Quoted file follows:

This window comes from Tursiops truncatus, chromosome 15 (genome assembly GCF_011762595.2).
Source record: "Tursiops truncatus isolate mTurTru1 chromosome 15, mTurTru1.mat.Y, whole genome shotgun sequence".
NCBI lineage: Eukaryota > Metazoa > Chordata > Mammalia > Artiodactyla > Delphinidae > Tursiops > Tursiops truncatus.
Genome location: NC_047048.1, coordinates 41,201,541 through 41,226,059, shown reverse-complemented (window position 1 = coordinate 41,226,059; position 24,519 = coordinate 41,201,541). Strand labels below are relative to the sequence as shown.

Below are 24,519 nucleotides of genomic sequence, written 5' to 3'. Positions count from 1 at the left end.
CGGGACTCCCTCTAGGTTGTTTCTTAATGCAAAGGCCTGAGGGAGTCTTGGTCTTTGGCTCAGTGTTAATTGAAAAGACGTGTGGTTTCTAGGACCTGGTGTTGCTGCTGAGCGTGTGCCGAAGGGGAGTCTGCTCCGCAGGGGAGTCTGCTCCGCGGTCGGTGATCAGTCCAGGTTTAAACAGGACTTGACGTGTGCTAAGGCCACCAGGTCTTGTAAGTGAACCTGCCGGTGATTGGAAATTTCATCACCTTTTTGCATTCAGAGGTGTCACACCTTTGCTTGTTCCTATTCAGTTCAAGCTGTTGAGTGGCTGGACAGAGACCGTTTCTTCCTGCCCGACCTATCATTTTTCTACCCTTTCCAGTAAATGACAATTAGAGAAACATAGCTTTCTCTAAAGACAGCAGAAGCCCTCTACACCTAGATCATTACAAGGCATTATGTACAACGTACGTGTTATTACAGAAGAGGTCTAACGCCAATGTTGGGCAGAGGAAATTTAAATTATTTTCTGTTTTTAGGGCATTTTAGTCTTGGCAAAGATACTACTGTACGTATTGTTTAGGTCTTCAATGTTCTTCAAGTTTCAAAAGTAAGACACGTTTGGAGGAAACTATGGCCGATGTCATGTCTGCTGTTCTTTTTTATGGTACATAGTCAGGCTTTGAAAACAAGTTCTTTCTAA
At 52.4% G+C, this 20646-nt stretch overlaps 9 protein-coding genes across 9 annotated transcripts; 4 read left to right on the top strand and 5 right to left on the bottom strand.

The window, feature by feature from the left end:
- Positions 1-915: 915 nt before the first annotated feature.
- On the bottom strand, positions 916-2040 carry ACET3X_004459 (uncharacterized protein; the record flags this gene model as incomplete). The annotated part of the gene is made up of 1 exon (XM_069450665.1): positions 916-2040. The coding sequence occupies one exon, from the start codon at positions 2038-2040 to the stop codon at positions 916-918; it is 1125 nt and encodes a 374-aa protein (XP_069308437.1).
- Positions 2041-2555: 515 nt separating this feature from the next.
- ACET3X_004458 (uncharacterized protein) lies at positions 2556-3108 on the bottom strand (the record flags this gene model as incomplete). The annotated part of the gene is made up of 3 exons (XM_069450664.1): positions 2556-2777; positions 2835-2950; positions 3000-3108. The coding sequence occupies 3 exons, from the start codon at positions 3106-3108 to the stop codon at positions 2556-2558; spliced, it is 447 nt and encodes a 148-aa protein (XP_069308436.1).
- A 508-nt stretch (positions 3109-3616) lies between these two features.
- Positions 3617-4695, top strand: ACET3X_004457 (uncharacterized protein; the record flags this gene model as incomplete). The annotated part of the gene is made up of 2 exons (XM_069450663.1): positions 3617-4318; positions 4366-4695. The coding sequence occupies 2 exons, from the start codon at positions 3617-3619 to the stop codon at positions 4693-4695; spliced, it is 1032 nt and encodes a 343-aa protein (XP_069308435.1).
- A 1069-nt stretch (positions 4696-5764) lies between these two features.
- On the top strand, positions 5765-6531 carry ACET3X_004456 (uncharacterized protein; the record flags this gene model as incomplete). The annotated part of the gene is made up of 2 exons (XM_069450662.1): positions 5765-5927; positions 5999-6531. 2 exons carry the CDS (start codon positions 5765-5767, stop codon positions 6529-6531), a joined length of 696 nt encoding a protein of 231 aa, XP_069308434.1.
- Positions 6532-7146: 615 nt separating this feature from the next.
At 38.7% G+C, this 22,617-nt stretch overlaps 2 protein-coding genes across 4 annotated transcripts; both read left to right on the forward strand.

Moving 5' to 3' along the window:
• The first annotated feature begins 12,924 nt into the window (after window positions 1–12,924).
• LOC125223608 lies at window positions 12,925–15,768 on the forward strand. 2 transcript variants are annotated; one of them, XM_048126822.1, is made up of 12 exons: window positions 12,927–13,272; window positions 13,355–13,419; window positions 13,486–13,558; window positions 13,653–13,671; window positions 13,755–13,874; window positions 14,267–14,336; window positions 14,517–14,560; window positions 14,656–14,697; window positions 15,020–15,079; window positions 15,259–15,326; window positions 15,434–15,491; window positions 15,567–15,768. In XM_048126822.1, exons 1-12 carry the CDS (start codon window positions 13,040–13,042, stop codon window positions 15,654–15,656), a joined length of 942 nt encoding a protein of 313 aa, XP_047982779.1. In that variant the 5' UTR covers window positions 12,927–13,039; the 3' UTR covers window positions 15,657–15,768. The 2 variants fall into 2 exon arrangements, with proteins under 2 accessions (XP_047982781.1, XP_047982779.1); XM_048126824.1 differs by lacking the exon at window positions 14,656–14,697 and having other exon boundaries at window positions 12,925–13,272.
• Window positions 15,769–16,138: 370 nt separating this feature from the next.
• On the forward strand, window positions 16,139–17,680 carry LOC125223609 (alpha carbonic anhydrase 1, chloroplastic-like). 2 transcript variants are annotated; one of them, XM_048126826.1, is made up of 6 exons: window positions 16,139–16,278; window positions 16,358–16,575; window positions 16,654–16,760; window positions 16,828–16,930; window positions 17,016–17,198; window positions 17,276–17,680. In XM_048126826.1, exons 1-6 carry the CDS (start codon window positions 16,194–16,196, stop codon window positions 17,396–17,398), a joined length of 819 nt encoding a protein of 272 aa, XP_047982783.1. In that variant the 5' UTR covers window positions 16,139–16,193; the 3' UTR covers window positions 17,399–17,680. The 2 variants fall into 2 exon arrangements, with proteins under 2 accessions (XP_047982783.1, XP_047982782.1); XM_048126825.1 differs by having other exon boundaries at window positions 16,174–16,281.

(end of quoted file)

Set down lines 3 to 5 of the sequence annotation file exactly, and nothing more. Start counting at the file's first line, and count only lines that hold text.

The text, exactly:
NCBI lineage: Eukaryota > Metazoa > Chordata > Mammalia > Artiodactyla > Delphinidae > Tursiops > Tursiops truncatus.
Genome location: NC_047048.1, coordinates 41,201,541 through 41,226,059, shown reverse-complemented (window position 1 = coordinate 41,226,059; position 24,519 = coordinate 41,201,541). Strand labels below are relative to the sequence as shown.

Below are 24,519 nucleotides of genomic sequence, written 5' to 3'. Positions count from 1 at the left end.